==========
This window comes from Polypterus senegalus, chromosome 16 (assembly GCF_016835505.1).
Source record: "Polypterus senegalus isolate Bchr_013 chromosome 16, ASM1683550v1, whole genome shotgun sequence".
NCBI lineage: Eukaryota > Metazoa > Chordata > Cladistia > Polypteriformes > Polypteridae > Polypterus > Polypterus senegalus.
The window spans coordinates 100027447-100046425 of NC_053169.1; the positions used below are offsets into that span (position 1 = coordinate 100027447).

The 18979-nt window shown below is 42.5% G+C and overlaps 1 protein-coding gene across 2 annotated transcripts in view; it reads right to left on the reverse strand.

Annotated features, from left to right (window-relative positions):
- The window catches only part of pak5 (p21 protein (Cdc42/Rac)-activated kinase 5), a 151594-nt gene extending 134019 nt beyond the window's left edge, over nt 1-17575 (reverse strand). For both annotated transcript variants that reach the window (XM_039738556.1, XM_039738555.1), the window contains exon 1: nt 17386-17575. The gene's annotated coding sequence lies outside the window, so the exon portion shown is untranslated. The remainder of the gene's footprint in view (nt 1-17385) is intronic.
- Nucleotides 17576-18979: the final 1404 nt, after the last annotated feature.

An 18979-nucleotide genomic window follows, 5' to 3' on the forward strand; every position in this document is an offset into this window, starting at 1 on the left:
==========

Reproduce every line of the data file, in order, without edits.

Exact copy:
This window comes from Polypterus senegalus, chromosome 16 (assembly GCF_016835505.1).
Source record: "Polypterus senegalus isolate Bchr_013 chromosome 16, ASM1683550v1, whole genome shotgun sequence".
NCBI lineage: Eukaryota > Metazoa > Chordata > Cladistia > Polypteriformes > Polypteridae > Polypterus > Polypterus senegalus.
The window spans coordinates 100027447-100046425 of NC_053169.1; the positions used below are offsets into that span (position 1 = coordinate 100027447).

The 18979-nt window shown below is 42.5% G+C and overlaps 1 protein-coding gene across 2 annotated transcripts in view; it reads right to left on the reverse strand.

Annotated features, from left to right (window-relative positions):
- The window catches only part of pak5 (p21 protein (Cdc42/Rac)-activated kinase 5), a 151594-nt gene extending 134019 nt beyond the window's left edge, over nt 1-17575 (reverse strand). For both annotated transcript variants that reach the window (XM_039738556.1, XM_039738555.1), the window contains exon 1: nt 17386-17575. The gene's annotated coding sequence lies outside the window, so the exon portion shown is untranslated. The remainder of the gene's footprint in view (nt 1-17385) is intronic.
- Nucleotides 17576-18979: the final 1404 nt, after the last annotated feature.

An 18979-nucleotide genomic window follows, 5' to 3' on the forward strand; every position in this document is an offset into this window, starting at 1 on the left: